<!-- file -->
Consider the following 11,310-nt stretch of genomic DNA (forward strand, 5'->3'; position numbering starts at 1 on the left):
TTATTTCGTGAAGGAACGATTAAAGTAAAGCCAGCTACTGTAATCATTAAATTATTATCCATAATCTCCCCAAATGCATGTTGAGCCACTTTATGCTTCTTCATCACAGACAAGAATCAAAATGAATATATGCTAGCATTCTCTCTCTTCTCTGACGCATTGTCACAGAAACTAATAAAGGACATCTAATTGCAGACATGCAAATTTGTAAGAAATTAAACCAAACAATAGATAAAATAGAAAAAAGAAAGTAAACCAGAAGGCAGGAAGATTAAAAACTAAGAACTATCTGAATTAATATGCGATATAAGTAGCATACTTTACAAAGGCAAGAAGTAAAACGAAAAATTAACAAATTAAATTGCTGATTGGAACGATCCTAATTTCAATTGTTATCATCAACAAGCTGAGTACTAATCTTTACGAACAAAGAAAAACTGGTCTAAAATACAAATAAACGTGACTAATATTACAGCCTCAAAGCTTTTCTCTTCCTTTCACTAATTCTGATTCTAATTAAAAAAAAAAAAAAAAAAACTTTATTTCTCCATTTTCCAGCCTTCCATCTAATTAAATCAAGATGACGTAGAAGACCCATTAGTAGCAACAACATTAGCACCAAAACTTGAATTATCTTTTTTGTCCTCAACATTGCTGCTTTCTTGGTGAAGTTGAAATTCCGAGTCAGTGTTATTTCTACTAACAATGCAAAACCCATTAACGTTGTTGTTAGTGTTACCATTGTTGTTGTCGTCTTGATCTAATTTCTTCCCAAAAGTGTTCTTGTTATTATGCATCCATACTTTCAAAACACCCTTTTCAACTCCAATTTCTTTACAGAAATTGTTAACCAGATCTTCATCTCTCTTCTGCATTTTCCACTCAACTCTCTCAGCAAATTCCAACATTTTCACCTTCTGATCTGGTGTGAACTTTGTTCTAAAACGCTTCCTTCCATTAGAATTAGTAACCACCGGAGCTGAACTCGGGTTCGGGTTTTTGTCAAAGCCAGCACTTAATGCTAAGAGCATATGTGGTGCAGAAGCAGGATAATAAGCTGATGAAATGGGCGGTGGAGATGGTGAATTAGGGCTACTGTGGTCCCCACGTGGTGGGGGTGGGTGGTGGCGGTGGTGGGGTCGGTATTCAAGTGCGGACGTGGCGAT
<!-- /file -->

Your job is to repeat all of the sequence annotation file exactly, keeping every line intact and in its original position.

Consider the following 11,310-nt stretch of genomic DNA (forward strand, 5'->3'; position numbering starts at 1 on the left):
TTATTTCGTGAAGGAACGATTAAAGTAAAGCCAGCTACTGTAATCATTAAATTATTATCCATAATCTCCCCAAATGCATGTTGAGCCACTTTATGCTTCTTCATCACAGACAAGAATCAAAATGAATATATGCTAGCATTCTCTCTCTTCTCTGACGCATTGTCACAGAAACTAATAAAGGACATCTAATTGCAGACATGCAAATTTGTAAGAAATTAAACCAAACAATAGATAAAATAGAAAAAAGAAAGTAAACCAGAAGGCAGGAAGATTAAAAACTAAGAACTATCTGAATTAATATGCGATATAAGTAGCATACTTTACAAAGGCAAGAAGTAAAACGAAAAATTAACAAATTAAATTGCTGATTGGAACGATCCTAATTTCAATTGTTATCATCAACAAGCTGAGTACTAATCTTTACGAACAAAGAAAAACTGGTCTAAAATACAAATAAACGTGACTAATATTACAGCCTCAAAGCTTTTCTCTTCCTTTCACTAATTCTGATTCTAATTAAAAAAAAAAAAAAAAAAACTTTATTTCTCCATTTTCCAGCCTTCCATCTAATTAAATCAAGATGACGTAGAAGACCCATTAGTAGCAACAACATTAGCACCAAAACTTGAATTATCTTTTTTGTCCTCAACATTGCTGCTTTCTTGGTGAAGTTGAAATTCCGAGTCAGTGTTATTTCTACTAACAATGCAAAACCCATTAACGTTGTTGTTAGTGTTACCATTGTTGTTGTCGTCTTGATCTAATTTCTTCCCAAAAGTGTTCTTGTTATTATGCATCCATACTTTCAAAACACCCTTTTCAACTCCAATTTCTTTACAGAAATTGTTAACCAGATCTTCATCTCTCTTCTGCATTTTCCACTCAACTCTCTCAGCAAATTCCAACATTTTCACCTTCTGATCTGGTGTGAACTTTGTTCTAAAACGCTTCCTTCCATTAGAATTAGTAACCACCGGAGCTGAACTCGGGTTCGGGTTTTTGTCAAAGCCAGCACTTAATGCTAAGAGCATATGTGGTGCAGAAGCAGGATAATAAGCTGATGAAATGGGCGGTGGAGATGGTGAATTAGGGCTACTGTGGTCCCCACGTGGTGGGGGTGGGTGGTGGCGGTGGTGGGGTCGGTATTCAAGTGCGGACGTGGCGAT